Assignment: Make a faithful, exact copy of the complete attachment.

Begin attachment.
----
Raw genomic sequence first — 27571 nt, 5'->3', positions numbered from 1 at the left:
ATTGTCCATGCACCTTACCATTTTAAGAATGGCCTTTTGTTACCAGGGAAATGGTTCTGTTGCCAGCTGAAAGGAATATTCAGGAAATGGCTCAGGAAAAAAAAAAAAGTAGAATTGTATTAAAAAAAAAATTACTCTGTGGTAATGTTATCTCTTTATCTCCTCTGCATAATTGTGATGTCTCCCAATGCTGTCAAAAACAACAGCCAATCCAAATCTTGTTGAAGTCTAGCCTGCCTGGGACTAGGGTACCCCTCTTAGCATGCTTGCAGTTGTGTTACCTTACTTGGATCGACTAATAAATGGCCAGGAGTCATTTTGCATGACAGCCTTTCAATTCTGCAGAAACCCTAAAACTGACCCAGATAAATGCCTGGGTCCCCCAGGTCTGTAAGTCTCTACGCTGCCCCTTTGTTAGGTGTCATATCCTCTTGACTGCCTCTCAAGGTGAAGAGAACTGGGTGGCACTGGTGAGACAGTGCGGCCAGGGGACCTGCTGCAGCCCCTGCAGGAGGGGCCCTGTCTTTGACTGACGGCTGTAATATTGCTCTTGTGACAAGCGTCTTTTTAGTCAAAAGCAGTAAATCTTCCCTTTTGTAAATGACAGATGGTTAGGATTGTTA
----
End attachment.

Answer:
Raw genomic sequence first — 27571 nt, 5'->3', positions numbered from 1 at the left:
ATTGTCCATGCACCTTACCATTTTAAGAATGGCCTTTTGTTACCAGGGAAATGGTTCTGTTGCCAGCTGAAAGGAATATTCAGGAAATGGCTCAGGAAAAAAAAAAAAGTAGAATTGTATTAAAAAAAAAATTACTCTGTGGTAATGTTATCTCTTTATCTCCTCTGCATAATTGTGATGTCTCCCAATGCTGTCAAAAACAACAGCCAATCCAAATCTTGTTGAAGTCTAGCCTGCCTGGGACTAGGGTACCCCTCTTAGCATGCTTGCAGTTGTGTTACCTTACTTGGATCGACTAATAAATGGCCAGGAGTCATTTTGCATGACAGCCTTTCAATTCTGCAGAAACCCTAAAACTGACCCAGATAAATGCCTGGGTCCCCCAGGTCTGTAAGTCTCTACGCTGCCCCTTTGTTAGGTGTCATATCCTCTTGACTGCCTCTCAAGGTGAAGAGAACTGGGTGGCACTGGTGAGACAGTGCGGCCAGGGGACCTGCTGCAGCCCCTGCAGGAGGGGCCCTGTCTTTGACTGACGGCTGTAATATTGCTCTTGTGACAAGCGTCTTTTTAGTCAAAAGCAGTAAATCTTCCCTTTTGTAAATGACAGATGGTTAGGATTGTTA